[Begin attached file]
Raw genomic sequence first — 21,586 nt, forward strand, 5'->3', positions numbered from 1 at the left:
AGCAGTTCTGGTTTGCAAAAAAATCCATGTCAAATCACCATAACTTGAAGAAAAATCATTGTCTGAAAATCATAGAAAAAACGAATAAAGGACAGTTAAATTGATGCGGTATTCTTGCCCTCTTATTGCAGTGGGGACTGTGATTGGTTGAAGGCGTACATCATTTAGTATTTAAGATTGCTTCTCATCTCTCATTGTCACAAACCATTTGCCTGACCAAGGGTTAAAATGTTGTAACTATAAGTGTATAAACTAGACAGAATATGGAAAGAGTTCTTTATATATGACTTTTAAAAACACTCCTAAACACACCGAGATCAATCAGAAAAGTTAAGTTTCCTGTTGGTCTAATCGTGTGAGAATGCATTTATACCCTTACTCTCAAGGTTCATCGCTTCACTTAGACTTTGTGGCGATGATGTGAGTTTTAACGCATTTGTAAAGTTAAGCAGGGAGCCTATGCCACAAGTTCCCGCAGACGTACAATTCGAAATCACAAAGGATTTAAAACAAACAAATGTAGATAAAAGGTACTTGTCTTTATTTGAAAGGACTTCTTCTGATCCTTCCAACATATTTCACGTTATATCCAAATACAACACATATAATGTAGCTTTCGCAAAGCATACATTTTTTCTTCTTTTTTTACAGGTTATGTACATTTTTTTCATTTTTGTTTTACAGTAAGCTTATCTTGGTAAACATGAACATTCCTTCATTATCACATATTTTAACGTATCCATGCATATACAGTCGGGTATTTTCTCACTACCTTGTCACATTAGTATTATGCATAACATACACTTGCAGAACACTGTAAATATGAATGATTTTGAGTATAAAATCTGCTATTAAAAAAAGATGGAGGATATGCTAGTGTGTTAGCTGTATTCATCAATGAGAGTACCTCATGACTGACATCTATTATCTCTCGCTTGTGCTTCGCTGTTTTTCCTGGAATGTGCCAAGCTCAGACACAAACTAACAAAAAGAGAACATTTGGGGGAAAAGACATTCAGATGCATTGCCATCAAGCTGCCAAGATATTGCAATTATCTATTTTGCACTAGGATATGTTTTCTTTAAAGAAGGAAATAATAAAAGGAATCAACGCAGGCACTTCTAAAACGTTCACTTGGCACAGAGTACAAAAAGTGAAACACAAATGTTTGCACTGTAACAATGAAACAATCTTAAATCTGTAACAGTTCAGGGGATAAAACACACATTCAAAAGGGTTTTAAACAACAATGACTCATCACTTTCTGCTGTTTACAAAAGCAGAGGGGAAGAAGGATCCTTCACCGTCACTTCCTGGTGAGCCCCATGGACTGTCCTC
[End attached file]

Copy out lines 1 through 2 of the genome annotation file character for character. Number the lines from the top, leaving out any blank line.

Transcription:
Raw genomic sequence first — 21,586 nt, forward strand, 5'->3', positions numbered from 1 at the left:
AGCAGTTCTGGTTTGCAAAAAAATCCATGTCAAATCACCATAACTTGAAGAAAAATCATTGTCTGAAAATCATAGAAAAAACGAATAAAGGACAGTTAAATTGATGCGGTATTCTTGCCCTCTTATTGCAGTGGGGACTGTGATTGGTTGAAGGCGTACATCATTTAGTATTTAAGATTGCTTCTCATCTCTCATTGTCACAAACCATTTGCCTGACCAAGGGTTAAAATGTTGTAACTATAAGTGTATAAACTAGACAGAATATGGAAAGAGTTCTTTATATATGACTTTTAAAAACACTCCTAAACACACCGAGATCAATCAGAAAAGTTAAGTTTCCTGTTGGTCTAATCGTGTGAGAATGCATTTATACCCTTACTCTCAAGGTTCATCGCTTCACTTAGACTTTGTGGCGATGATGTGAGTTTTAACGCATTTGTAAAGTTAAGCAGGGAGCCTATGCCACAAGTTCCCGCAGACGTACAATTCGAAATCACAAAGGATTTAAAACAAACAAATGTAGATAAAAGGTACTTGTCTTTATTTGAAAGGACTTCTTCTGATCCTTCCAACATATTTCACGTTATATCCAAATACAACACATATAATGTAGCTTTCGCAAAGCATACATTTTTTCTTCTTTTTTTACAGGTTATGTACATTTTTTTCATTTTTGTTTTACAGTAAGCTTATCTTGGTAAACATGAACATTCCTTCATTATCACATATTTTAACGTATCCATGCATATACAGTCGGGTATTTTCTCACTACCTTGTCACATTAGTATTATGCATAACATACACTTGCAGAACACTGTAAATATGAATGATTTTGAGTATAAAATCTGCTATTAAAAAAAGATGGAGGATATGCTAGTGTGTTAGCTGTATTCATCAATGAGAGTACCTCATGACTGACATCTATTATCTCTCGCTTGTGCTTCGCTGTTTTTCCTGGAATGTGCCAAGCTCAGACACAAACTAACAAAAAGAGAACATTTGGGGGAAAAGACATTCAGATGCATTGCCATCAAGCTGCCAAGATATTGCAATTATCTATTTTGCACTAGGATATGTTTTCTTTAAAGAAGGAAATAATAAAAGGAATCAACGCAGGCACTTCTAAAACGTTCACTTGGCACAGAGTACAAAAAGTGAAACACAAATGTTTGCACTGTAACAATGAAACAATCTTAAATCTGTAACAGTTCAGGGGATAAAACACACATTCAAAAGGGTTTTAAACAACAATGACTCATCACTTTCTGCTGTTTACAAAAGCAGAGGGGAAGAAGGATCCTTCACCGTCACTTCCTGGTGAGCCCCATGGACTGTCCTC